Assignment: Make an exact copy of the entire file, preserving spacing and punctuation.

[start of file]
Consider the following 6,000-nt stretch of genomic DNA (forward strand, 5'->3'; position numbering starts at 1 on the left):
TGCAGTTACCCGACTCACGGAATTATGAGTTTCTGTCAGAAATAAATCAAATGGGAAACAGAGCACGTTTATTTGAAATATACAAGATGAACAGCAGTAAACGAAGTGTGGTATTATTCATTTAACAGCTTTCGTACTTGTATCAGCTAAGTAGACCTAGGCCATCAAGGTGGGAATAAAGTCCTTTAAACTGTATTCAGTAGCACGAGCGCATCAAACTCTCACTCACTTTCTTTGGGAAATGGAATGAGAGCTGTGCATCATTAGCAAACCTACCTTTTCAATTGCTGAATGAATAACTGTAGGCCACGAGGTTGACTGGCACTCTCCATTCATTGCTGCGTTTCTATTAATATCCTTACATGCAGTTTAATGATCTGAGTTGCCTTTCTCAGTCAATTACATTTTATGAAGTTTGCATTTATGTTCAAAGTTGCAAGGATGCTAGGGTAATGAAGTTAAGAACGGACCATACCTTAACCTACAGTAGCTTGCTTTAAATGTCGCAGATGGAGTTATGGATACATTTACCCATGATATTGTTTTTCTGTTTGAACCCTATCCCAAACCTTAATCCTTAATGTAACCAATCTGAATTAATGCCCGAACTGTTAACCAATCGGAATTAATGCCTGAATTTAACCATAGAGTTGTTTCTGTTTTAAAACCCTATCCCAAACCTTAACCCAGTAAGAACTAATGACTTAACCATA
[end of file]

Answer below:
Consider the following 6,000-nt stretch of genomic DNA (forward strand, 5'->3'; position numbering starts at 1 on the left):
TGCAGTTACCCGACTCACGGAATTATGAGTTTCTGTCAGAAATAAATCAAATGGGAAACAGAGCACGTTTATTTGAAATATACAAGATGAACAGCAGTAAACGAAGTGTGGTATTATTCATTTAACAGCTTTCGTACTTGTATCAGCTAAGTAGACCTAGGCCATCAAGGTGGGAATAAAGTCCTTTAAACTGTATTCAGTAGCACGAGCGCATCAAACTCTCACTCACTTTCTTTGGGAAATGGAATGAGAGCTGTGCATCATTAGCAAACCTACCTTTTCAATTGCTGAATGAATAACTGTAGGCCACGAGGTTGACTGGCACTCTCCATTCATTGCTGCGTTTCTATTAATATCCTTACATGCAGTTTAATGATCTGAGTTGCCTTTCTCAGTCAATTACATTTTATGAAGTTTGCATTTATGTTCAAAGTTGCAAGGATGCTAGGGTAATGAAGTTAAGAACGGACCATACCTTAACCTACAGTAGCTTGCTTTAAATGTCGCAGATGGAGTTATGGATACATTTACCCATGATATTGTTTTTCTGTTTGAACCCTATCCCAAACCTTAATCCTTAATGTAACCAATCTGAATTAATGCCCGAACTGTTAACCAATCGGAATTAATGCCTGAATTTAACCATAGAGTTGTTTCTGTTTTAAAACCCTATCCCAAACCTTAACCCAGTAAGAACTAATGACTTAACCATA